As a Spring Hill rental property owner, you must set clear expectations with your tenants from your very first interaction. One of the more important things you should address is your pet policy. The decision to allow pets in your rental home or not is one that only you can make. There are both pros and cons to either option, which can sometimes make it a bit more tricky to make a hard-and-fast decision. If you do decide to allow pets, you’ll need to have your pet policy clearly outlined and ready to go over with your tenant when they sign the lease. You should also set clear expectations with your tenant pet owners that include what type and how many pets are allowed, pet deposits and monthly charges, how you’ll handle complaints, and the consequences for violating your pet policy. We’ll discuss each one of these in more detail below.
Type and Number of Pets
By far, the most common pets that Americans have at home are dogs and cats. Your pet policy should include details about any breed or size restrictions and how many pets are allowed. Be sure to check local regulations and follow any rules you find there, as well. Smaller pets, like birds, fish, and hamsters, are also popular, so be sure to address these types of pets in your lease documents.
Pet Deposit and Monthly Rent
It’s one of the drawbacks of allowing pets on the property: pets often cause damage that may go beyond regular wear and tear. For this reason, most rental property owners will charge a pet deposit in addition to the standard security deposit. Many may also increase the rent every month to help cover the additional property maintenance and repair costs. While the amount you charge is up to you, it’s a good idea to do some research and see what other landlords in your area charge for pets and follow suit.
While your tenant may love their pets, the neighbors might not be as pleased to have them there. Pet complaints can be difficult to handle because the common complaints, such as excessive barking or pets roaming unleashed, are not things that the rental property owner has direct control over. You can set clear expectations with your tenant about properly securing and leashing their pet and taking steps to keep their pet from making too much noise. Then, make a plan to handle repeated complaints, such as a system to issue warnings before going straight to breach of contract. This tactic may better motivate your tenant to be a more responsible pet owner.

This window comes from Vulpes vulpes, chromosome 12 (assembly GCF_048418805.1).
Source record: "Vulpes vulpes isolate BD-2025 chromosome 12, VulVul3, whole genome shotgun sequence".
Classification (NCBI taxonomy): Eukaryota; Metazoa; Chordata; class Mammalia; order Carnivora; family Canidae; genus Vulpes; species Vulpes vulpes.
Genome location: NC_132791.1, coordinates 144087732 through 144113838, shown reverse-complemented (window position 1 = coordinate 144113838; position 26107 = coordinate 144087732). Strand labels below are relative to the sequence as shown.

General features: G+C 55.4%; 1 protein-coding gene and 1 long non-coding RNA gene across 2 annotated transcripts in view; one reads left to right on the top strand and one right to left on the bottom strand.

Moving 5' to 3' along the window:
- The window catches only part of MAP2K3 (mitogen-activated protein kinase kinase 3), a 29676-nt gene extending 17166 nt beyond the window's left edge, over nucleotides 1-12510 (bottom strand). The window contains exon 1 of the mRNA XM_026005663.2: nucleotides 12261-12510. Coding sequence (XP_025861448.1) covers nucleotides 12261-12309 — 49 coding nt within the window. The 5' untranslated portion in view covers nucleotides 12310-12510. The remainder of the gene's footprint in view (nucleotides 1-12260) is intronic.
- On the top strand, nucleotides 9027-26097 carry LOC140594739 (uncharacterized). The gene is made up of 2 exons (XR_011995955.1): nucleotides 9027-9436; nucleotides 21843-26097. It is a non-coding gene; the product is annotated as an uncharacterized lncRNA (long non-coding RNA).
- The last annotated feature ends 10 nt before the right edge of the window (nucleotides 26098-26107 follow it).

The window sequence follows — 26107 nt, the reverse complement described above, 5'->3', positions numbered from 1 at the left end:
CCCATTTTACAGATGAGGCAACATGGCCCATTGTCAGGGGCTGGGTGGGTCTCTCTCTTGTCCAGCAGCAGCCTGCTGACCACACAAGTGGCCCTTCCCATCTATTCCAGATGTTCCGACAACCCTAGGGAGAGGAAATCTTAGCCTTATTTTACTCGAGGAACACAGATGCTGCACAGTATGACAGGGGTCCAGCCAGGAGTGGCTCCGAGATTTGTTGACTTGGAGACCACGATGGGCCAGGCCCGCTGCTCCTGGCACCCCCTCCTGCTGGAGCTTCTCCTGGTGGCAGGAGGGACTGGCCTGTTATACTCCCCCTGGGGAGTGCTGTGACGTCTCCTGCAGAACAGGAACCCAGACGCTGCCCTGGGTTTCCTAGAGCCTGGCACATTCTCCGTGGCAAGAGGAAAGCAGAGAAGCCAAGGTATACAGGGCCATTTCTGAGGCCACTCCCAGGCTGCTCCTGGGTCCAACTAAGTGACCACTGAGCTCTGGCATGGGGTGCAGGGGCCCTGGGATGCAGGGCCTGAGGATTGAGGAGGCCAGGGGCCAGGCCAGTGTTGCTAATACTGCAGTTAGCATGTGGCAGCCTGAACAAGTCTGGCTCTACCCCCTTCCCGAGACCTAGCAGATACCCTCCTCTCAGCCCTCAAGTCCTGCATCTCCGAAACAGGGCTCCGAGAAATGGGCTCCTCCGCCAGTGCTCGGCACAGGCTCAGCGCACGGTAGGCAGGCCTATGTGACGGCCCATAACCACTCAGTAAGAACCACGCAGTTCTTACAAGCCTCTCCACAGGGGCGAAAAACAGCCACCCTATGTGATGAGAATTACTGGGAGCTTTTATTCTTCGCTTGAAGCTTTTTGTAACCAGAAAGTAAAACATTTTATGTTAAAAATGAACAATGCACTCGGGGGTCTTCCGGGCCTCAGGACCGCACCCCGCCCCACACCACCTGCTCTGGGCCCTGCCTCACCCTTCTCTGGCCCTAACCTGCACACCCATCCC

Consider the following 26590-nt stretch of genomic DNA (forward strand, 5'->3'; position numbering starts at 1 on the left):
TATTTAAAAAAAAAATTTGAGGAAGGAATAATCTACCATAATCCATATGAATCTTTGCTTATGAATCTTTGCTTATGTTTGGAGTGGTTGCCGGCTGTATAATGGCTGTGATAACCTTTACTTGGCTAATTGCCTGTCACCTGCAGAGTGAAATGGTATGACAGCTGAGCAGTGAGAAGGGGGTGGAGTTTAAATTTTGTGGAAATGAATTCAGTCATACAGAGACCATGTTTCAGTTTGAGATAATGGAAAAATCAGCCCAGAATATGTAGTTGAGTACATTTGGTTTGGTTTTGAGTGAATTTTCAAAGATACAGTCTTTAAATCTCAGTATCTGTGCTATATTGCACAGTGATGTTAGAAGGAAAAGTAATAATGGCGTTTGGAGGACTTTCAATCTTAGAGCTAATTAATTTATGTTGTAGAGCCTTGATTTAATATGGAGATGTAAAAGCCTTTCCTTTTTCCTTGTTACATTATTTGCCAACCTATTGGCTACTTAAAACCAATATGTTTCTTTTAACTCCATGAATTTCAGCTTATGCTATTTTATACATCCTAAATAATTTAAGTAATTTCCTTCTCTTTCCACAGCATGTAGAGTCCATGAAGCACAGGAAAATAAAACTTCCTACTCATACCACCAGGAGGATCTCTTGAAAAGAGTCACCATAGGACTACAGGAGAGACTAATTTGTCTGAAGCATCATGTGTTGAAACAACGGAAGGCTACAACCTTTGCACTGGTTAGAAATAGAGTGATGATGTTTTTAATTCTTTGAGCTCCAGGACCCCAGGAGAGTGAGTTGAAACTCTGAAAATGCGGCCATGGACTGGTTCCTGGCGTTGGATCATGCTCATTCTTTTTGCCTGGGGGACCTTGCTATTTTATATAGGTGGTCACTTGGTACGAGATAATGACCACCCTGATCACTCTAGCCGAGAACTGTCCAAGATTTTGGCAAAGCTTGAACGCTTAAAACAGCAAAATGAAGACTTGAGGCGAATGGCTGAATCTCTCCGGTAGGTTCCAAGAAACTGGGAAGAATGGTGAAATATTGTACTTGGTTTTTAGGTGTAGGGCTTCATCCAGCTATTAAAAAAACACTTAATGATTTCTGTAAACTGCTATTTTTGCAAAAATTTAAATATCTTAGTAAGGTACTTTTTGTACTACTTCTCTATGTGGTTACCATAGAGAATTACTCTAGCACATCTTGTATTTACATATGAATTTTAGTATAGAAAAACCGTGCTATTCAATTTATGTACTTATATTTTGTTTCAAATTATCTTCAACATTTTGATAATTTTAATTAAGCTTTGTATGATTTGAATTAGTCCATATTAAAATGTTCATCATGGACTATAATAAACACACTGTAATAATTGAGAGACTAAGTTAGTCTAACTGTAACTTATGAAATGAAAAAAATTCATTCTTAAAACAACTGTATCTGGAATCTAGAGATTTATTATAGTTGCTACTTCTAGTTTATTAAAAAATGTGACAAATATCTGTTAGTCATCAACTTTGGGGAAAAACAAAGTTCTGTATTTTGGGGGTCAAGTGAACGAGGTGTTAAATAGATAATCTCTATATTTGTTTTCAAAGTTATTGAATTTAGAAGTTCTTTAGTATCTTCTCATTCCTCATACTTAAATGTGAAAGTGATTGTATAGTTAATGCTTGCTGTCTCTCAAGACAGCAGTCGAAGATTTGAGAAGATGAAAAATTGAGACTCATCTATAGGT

Consequences for Violations
Although setting clear expectations can help reduce the potential for tenants to abuse your pet policy, they may still end up violating it anyway. One of the more common things tenants will try is to sneak additional pets onto the property, so they don’t have to pay the additional fees. Unauthorized pets are always a concern for landlords, whether you allow pets or not. If you find that your tenant has too many pets, unauthorized species, or otherwise violated your pet policy, you should document the situation carefully and notify the tenant of the violation. If your state laws allow it, you could even include a fine for pet policy violations in your lease, which may offer an even stronger incentive for your tenant to abide by the terms of their lease. Depending on the number and severity of the violation, you should then take the necessary action.
Allowing pets in your rental property can be good for your profits and tenant relations. But you need to have a clear and detailed pet policy that will help you establish and manage your tenant’s expectations right from the very beginning. If you like some expert guidance and advice on the issue of allowing pets, why not give Real Property Management Connection a call? We can help you outline your rental policies in high-quality rental documents, check your property regularly for hidden pets or other lease violations, and more! Contact us online or reach us at 352-428-2316.
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